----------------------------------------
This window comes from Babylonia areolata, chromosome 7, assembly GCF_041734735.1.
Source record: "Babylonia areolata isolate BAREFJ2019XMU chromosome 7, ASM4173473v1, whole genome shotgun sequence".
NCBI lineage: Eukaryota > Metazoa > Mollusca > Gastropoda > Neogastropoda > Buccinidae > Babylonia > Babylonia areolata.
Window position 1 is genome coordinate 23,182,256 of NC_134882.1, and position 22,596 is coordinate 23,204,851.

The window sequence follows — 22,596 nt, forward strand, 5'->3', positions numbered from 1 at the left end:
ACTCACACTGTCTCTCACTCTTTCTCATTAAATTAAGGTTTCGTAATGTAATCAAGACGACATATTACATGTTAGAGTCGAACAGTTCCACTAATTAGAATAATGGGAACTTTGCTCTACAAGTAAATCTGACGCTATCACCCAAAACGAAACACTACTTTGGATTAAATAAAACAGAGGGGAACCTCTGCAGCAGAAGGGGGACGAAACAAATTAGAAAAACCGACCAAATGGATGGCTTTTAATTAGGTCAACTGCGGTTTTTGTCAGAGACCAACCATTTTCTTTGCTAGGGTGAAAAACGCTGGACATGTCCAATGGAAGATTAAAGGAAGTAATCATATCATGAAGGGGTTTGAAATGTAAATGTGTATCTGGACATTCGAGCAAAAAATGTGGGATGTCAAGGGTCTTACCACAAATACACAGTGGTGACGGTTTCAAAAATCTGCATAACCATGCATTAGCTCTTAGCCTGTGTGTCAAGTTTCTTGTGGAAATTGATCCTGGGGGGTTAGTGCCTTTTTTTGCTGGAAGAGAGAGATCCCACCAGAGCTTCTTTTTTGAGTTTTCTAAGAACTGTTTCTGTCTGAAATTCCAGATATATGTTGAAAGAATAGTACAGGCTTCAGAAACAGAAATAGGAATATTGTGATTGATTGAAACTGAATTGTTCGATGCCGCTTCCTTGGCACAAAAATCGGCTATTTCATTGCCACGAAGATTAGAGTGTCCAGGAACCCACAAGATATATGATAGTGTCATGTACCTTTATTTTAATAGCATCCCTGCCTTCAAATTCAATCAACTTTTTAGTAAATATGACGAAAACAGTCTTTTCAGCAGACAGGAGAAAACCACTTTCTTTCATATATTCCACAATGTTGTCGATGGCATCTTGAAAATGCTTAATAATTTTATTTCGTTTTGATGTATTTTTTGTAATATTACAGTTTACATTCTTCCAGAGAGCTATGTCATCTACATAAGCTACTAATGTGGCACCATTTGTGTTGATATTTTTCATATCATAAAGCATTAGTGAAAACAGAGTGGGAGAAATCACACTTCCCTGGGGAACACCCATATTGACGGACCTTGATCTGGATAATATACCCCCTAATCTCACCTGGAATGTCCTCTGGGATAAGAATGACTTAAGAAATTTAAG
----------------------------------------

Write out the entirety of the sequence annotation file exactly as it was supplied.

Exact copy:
This window comes from Babylonia areolata, chromosome 7, assembly GCF_041734735.1.
Source record: "Babylonia areolata isolate BAREFJ2019XMU chromosome 7, ASM4173473v1, whole genome shotgun sequence".
NCBI lineage: Eukaryota > Metazoa > Mollusca > Gastropoda > Neogastropoda > Buccinidae > Babylonia > Babylonia areolata.
Window position 1 is genome coordinate 23,182,256 of NC_134882.1, and position 22,596 is coordinate 23,204,851.

The window sequence follows — 22,596 nt, forward strand, 5'->3', positions numbered from 1 at the left end:
ACTCACACTGTCTCTCACTCTTTCTCATTAAATTAAGGTTTCGTAATGTAATCAAGACGACATATTACATGTTAGAGTCGAACAGTTCCACTAATTAGAATAATGGGAACTTTGCTCTACAAGTAAATCTGACGCTATCACCCAAAACGAAACACTACTTTGGATTAAATAAAACAGAGGGGAACCTCTGCAGCAGAAGGGGGACGAAACAAATTAGAAAAACCGACCAAATGGATGGCTTTTAATTAGGTCAACTGCGGTTTTTGTCAGAGACCAACCATTTTCTTTGCTAGGGTGAAAAACGCTGGACATGTCCAATGGAAGATTAAAGGAAGTAATCATATCATGAAGGGGTTTGAAATGTAAATGTGTATCTGGACATTCGAGCAAAAAATGTGGGATGTCAAGGGTCTTACCACAAATACACAGTGGTGACGGTTTCAAAAATCTGCATAACCATGCATTAGCTCTTAGCCTGTGTGTCAAGTTTCTTGTGGAAATTGATCCTGGGGGGTTAGTGCCTTTTTTTGCTGGAAGAGAGAGATCCCACCAGAGCTTCTTTTTTGAGTTTTCTAAGAACTGTTTCTGTCTGAAATTCCAGATATATGTTGAAAGAATAGTACAGGCTTCAGAAACAGAAATAGGAATATTGTGATTGATTGAAACTGAATTGTTCGATGCCGCTTCCTTGGCACAAAAATCGGCTATTTCATTGCCACGAAGATTAGAGTGTCCAGGAACCCACAAGATATATGATAGTGTCATGTACCTTTATTTTAATAGCATCCCTGCCTTCAAATTCAATCAACTTTTTAGTAAATATGACGAAAACAGTCTTTTCAGCAGACAGGAGAAAACCACTTTCTTTCATATATTCCACAATGTTGTCGATGGCATCTTGAAAATGCTTAATAATTTTATTTCGTTTTGATGTATTTTTTGTAATATTACAGTTTACATTCTTCCAGAGAGCTATGTCATCTACATAAGCTACTAATGTGGCACCATTTGTGTTGATATTTTTCATATCATAAAGCATTAGTGAAAACAGAGTGGGAGAAATCACACTTCCCTGGGGAACACCCATATTGACGGACCTTGATCTGGATAATATACCCCCTAATCTCACCTGGAATGTCCTCTGGGATAAGAATGACTTAAGAAATTTAAG